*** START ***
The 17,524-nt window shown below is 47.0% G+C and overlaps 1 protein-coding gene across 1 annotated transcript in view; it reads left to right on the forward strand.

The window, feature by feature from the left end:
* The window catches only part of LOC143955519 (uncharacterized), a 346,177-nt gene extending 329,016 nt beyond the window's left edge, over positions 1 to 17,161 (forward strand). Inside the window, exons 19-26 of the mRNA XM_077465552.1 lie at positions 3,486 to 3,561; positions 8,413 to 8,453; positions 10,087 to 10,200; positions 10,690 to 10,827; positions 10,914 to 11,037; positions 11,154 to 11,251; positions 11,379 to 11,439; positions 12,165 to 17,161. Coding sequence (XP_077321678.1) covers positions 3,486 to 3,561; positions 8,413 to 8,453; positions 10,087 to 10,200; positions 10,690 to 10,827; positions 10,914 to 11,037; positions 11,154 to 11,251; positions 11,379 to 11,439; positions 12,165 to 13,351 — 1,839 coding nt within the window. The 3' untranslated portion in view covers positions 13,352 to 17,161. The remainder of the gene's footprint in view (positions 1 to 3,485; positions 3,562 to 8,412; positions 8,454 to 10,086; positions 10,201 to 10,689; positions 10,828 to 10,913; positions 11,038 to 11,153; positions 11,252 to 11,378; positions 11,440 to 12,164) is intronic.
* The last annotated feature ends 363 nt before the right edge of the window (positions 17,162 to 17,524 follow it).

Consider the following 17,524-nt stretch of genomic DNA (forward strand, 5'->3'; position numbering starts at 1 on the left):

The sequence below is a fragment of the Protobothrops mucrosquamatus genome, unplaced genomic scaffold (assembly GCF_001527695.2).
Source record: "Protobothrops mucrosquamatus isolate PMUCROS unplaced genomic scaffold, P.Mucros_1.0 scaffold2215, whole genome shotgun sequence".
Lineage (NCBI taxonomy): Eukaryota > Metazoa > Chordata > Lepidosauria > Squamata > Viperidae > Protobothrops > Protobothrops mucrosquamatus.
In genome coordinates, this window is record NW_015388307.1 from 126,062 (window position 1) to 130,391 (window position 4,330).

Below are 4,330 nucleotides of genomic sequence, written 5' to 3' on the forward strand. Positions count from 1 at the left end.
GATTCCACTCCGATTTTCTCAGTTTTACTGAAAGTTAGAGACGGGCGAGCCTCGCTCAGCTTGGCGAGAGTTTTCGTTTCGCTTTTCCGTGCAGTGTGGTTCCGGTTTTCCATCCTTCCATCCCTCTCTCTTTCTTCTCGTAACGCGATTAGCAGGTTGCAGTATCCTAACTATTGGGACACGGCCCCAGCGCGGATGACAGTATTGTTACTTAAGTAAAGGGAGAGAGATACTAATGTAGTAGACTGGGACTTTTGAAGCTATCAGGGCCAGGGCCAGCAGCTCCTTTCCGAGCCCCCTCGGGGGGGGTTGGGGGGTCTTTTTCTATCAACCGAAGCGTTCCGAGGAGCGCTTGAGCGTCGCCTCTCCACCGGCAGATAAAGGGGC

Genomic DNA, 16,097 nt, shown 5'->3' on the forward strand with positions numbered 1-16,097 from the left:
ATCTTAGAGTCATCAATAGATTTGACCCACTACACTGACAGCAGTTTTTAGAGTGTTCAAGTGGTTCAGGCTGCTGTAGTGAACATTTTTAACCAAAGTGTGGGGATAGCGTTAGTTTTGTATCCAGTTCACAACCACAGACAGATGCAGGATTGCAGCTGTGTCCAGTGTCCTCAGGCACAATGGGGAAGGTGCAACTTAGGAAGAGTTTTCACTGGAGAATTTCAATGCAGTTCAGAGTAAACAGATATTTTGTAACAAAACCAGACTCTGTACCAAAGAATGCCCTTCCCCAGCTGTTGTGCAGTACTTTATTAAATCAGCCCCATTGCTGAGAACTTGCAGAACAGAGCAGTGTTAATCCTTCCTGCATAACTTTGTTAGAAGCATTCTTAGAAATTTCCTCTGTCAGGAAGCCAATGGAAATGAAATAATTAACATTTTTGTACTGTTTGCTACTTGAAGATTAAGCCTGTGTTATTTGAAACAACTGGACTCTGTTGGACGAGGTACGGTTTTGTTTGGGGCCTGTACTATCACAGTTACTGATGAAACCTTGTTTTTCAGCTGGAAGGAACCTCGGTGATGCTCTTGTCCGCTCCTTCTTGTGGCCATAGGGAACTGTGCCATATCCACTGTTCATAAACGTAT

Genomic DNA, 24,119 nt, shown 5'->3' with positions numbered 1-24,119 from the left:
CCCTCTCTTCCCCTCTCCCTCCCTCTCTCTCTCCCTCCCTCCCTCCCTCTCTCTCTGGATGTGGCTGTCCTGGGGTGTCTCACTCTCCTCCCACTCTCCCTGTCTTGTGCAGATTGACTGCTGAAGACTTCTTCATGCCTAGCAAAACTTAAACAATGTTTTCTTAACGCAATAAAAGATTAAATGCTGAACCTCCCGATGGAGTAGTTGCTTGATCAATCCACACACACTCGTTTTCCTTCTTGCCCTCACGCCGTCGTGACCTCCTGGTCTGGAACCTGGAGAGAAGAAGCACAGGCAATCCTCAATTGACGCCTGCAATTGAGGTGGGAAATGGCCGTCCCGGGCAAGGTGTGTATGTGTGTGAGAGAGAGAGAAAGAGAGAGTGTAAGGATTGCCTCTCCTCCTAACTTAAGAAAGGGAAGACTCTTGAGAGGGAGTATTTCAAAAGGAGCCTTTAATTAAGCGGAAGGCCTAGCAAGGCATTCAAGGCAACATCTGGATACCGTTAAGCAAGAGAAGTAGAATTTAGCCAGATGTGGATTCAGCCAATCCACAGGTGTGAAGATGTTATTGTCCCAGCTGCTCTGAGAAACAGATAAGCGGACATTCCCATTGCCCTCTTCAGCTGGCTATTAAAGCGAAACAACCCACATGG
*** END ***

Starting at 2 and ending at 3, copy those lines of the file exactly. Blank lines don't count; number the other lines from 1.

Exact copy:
The window, feature by feature from the left end:
* The window catches only part of LOC143955519 (uncharacterized), a 346,177-nt gene extending 329,016 nt beyond the window's left edge, over positions 1 to 17,161 (forward strand). Inside the window, exons 19-26 of the mRNA XM_077465552.1 lie at positions 3,486 to 3,561; positions 8,413 to 8,453; positions 10,087 to 10,200; positions 10,690 to 10,827; positions 10,914 to 11,037; positions 11,154 to 11,251; positions 11,379 to 11,439; positions 12,165 to 17,161. Coding sequence (XP_077321678.1) covers positions 3,486 to 3,561; positions 8,413 to 8,453; positions 10,087 to 10,200; positions 10,690 to 10,827; positions 10,914 to 11,037; positions 11,154 to 11,251; positions 11,379 to 11,439; positions 12,165 to 13,351 — 1,839 coding nt within the window. The 3' untranslated portion in view covers positions 13,352 to 17,161. The remainder of the gene's footprint in view (positions 1 to 3,485; positions 3,562 to 8,412; positions 8,454 to 10,086; positions 10,201 to 10,689; positions 10,828 to 10,913; positions 11,038 to 11,153; positions 11,252 to 11,378; positions 11,440 to 12,164) is intronic.